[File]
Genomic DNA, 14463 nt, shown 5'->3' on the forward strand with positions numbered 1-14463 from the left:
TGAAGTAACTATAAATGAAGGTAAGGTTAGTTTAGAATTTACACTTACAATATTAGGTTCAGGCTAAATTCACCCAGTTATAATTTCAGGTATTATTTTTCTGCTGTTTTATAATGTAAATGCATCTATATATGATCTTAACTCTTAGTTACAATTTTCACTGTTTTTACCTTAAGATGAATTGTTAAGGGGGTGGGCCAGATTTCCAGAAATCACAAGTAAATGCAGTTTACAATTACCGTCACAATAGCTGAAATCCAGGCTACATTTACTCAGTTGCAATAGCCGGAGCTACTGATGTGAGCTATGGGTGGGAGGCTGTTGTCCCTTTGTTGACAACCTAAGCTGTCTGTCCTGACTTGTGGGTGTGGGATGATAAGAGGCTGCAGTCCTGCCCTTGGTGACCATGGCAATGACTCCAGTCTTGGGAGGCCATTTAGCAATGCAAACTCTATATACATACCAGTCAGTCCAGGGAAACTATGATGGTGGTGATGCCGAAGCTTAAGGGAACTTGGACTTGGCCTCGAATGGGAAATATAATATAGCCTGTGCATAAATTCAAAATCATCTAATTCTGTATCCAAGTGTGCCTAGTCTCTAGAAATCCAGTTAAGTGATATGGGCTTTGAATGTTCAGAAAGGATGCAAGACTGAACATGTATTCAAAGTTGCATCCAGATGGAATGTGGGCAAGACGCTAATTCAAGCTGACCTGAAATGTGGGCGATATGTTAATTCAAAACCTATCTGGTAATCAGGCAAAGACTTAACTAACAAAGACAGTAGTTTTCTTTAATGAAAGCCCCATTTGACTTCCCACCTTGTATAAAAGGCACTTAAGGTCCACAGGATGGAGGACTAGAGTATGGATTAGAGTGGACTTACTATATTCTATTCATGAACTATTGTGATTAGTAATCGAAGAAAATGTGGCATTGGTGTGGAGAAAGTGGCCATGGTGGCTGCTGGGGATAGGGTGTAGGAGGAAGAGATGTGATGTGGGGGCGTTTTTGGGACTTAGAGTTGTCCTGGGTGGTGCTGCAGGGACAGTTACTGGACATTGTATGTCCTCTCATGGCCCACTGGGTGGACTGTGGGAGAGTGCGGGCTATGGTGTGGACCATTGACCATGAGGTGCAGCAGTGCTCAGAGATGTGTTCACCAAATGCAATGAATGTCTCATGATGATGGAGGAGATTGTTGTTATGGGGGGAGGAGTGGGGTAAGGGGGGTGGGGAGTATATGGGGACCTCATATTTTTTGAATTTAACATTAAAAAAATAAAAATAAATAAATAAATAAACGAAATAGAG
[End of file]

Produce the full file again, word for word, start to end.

Genomic DNA, 14463 nt, shown 5'->3' on the forward strand with positions numbered 1-14463 from the left:
TGAAGTAACTATAAATGAAGGTAAGGTTAGTTTAGAATTTACACTTACAATATTAGGTTCAGGCTAAATTCACCCAGTTATAATTTCAGGTATTATTTTTCTGCTGTTTTATAATGTAAATGCATCTATATATGATCTTAACTCTTAGTTACAATTTTCACTGTTTTTACCTTAAGATGAATTGTTAAGGGGGTGGGCCAGATTTCCAGAAATCACAAGTAAATGCAGTTTACAATTACCGTCACAATAGCTGAAATCCAGGCTACATTTACTCAGTTGCAATAGCCGGAGCTACTGATGTGAGCTATGGGTGGGAGGCTGTTGTCCCTTTGTTGACAACCTAAGCTGTCTGTCCTGACTTGTGGGTGTGGGATGATAAGAGGCTGCAGTCCTGCCCTTGGTGACCATGGCAATGACTCCAGTCTTGGGAGGCCATTTAGCAATGCAAACTCTATATACATACCAGTCAGTCCAGGGAAACTATGATGGTGGTGATGCCGAAGCTTAAGGGAACTTGGACTTGGCCTCGAATGGGAAATATAATATAGCCTGTGCATAAATTCAAAATCATCTAATTCTGTATCCAAGTGTGCCTAGTCTCTAGAAATCCAGTTAAGTGATATGGGCTTTGAATGTTCAGAAAGGATGCAAGACTGAACATGTATTCAAAGTTGCATCCAGATGGAATGTGGGCAAGACGCTAATTCAAGCTGACCTGAAATGTGGGCGATATGTTAATTCAAAACCTATCTGGTAATCAGGCAAAGACTTAACTAACAAAGACAGTAGTTTTCTTTAATGAAAGCCCCATTTGACTTCCCACCTTGTATAAAAGGCACTTAAGGTCCACAGGATGGAGGACTAGAGTATGGATTAGAGTGGACTTACTATATTCTATTCATGAACTATTGTGATTAGTAATCGAAGAAAATGTGGCATTGGTGTGGAGAAAGTGGCCATGGTGGCTGCTGGGGATAGGGTGTAGGAGGAAGAGATGTGATGTGGGGGCGTTTTTGGGACTTAGAGTTGTCCTGGGTGGTGCTGCAGGGACAGTTACTGGACATTGTATGTCCTCTCATGGCCCACTGGGTGGACTGTGGGAGAGTGCGGGCTATGGTGTGGACCATTGACCATGAGGTGCAGCAGTGCTCAGAGATGTGTTCACCAAATGCAATGAATGTCTCATGATGATGGAGGAGATTGTTGTTATGGGGGGAGGAGTGGGGTAAGGGGGGTGGGGAGTATATGGGGACCTCATATTTTTTGAATTTAACATTAAAAAAATAAAAATAAATAAATAAATAAACGAAATAGAG